|Date(s):||November 1942 to May 1943|
|Tag(s):||Holocaust, Anti-Semitism, Tunisia, historical memory, Africa|
|Course:||“Historian's Craft,” University of Alabama at Birmingham|
On November 23, 1942, German soldiers arrested prominent Jewish leaders across Tunisia. When Moises Burgel, the President of the Tunisian Jewish community, was arrested, it marked the beginning of the Holocaust in North Africa. By the end of November, Nazi Germany had occupied all of Tunisia and enacted anti-Semitic laws in addition to the Vichy laws already in place. According to the sources found in the United States Holocaust Memorial Museum Archive, Tunisian Jews were required to wear the yellow Star of David and pay fines. In addition, some Jews had property confiscated and were sent to forced labor camps. The Jewish men of Mahdia were no different. The men of Mahdia were forced into labor camps and the women, children, and elderly were left alone without the protection of their male family members. Luckily, Khaled Abdul-Wahab, a wealthy and influential Tunisian Arab-Muslim man offered protection to a Jewish woman named Eva Wiesel and her family. According to the testimony of Eva Wiesel, Abdul-Wahab took the family to his farm, about twenty miles from the Nazi-occupied town. German troops arrived in the area not long after Wiesel’s family, making it increasingly unsafe for the women hiding in the stables of Abdul-Wahab’s farm. The family’s host advised them to remove their golden stars and keep a low profile in order to avoid the suspicions of the patrolling soldiers. Eager to appease the newly arrived officers, Abdul-Wahab organized a feast in order to avert suspicions away from his farm.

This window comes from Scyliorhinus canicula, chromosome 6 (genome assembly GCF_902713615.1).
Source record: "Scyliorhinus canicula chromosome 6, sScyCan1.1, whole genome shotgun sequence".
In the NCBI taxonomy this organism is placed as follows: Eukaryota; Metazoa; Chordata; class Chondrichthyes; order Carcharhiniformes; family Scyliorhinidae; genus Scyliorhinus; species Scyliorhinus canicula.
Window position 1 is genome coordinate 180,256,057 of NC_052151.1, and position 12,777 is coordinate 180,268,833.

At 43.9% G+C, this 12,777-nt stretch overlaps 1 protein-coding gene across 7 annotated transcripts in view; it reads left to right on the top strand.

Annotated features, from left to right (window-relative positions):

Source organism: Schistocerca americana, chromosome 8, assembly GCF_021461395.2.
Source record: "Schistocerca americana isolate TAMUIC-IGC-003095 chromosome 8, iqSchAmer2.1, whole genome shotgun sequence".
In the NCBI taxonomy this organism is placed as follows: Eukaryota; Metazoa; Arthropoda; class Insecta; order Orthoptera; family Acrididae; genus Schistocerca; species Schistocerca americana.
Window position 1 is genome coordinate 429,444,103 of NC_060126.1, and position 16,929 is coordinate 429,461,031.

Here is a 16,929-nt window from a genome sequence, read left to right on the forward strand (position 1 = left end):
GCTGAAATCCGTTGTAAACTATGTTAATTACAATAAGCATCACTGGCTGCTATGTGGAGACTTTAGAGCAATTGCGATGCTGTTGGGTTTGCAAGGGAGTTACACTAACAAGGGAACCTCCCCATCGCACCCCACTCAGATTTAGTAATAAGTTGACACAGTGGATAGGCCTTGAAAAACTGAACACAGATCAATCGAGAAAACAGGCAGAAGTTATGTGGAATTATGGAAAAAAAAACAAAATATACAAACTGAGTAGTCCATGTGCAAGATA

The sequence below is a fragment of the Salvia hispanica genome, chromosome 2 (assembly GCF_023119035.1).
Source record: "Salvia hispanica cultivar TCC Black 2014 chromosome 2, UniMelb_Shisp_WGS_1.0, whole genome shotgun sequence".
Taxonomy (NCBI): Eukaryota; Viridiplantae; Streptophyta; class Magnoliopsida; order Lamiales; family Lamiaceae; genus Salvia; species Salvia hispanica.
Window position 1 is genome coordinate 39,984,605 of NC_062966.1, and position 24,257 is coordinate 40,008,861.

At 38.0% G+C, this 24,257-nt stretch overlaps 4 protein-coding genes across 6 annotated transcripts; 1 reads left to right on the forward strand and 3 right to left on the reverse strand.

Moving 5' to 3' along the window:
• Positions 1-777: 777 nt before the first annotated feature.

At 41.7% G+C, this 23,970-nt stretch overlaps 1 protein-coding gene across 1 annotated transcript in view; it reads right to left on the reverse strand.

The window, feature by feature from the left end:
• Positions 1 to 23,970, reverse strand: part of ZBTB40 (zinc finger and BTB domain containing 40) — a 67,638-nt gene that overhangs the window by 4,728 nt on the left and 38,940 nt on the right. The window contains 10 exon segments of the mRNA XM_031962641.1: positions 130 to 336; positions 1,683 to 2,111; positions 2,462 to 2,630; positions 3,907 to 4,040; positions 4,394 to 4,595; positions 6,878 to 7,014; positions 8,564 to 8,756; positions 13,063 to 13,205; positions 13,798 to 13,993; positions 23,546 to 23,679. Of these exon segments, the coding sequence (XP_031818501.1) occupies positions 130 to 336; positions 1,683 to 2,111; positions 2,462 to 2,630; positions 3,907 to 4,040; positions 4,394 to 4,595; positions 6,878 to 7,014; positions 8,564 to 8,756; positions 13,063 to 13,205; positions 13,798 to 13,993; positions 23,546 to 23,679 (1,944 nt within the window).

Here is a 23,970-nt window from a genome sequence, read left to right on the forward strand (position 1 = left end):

Sometime during the night, a few German officers broke away from the party. The officers made their way to the courtyard and began banging on the doors of the stable, threatening the women hiding inside. Wiesel’s grandmother began yelling for the rest of the family to hide the younger girls from the threatening soldiers outside. Before long, Abdul-Wahab rushed outside to the stables, engaging in a heated conversation with the officers. Wiesel is unsure how Abdul-Wahab convinced the officers to leave, although she believes that he may have bribed them. Throughout the rest of the German occupation of Tunisia, the soldiers never bothered Wiesel’s family again or returned to the farm. Wiesel attributes this to the protection of Khaled Abdul-Wahab.
Despite saving Wiesel’s family and disregarding the anti-Semitic laws in place, Abdul-Wahab was denied the honor of “Righteous Among Nations” at the Israeli Holocaust museum, Yad Vashem. Wiesel’s narrative and her quest to commemorate her rescuer is a prime example of the complexities of war memory, particularly that of survivors of the Holocaust. Historian T.G. Ashplant writes that victims of social injustices, such as survivors of the Holocaust demand public recognition for their experiences, often seeking monetary compensation for the injustices. However, Eva Wiesel’s quest for recognition is not for herself, rather for her “savior” during the Holocaust. Wiesel’s quest to have Abdul-Wahab commemorated for his actions during the Holocaust does not fit the majority of templates for commemoration. Although her rescuer was denied for recognition at Yad Vashem, Wiesel promises to keep his memory alive. Khaled Abdul-Wahab was not obligated to Wiesel’s family, nor did he have the responsibility to protect them, yet he saved her family and many others from the Germans in Tunisia. Eva Wiesel’s narrative is important when trying to understand the complexities of war memory and how it relates to commemorating “righteous among nations” at Yad Vashem.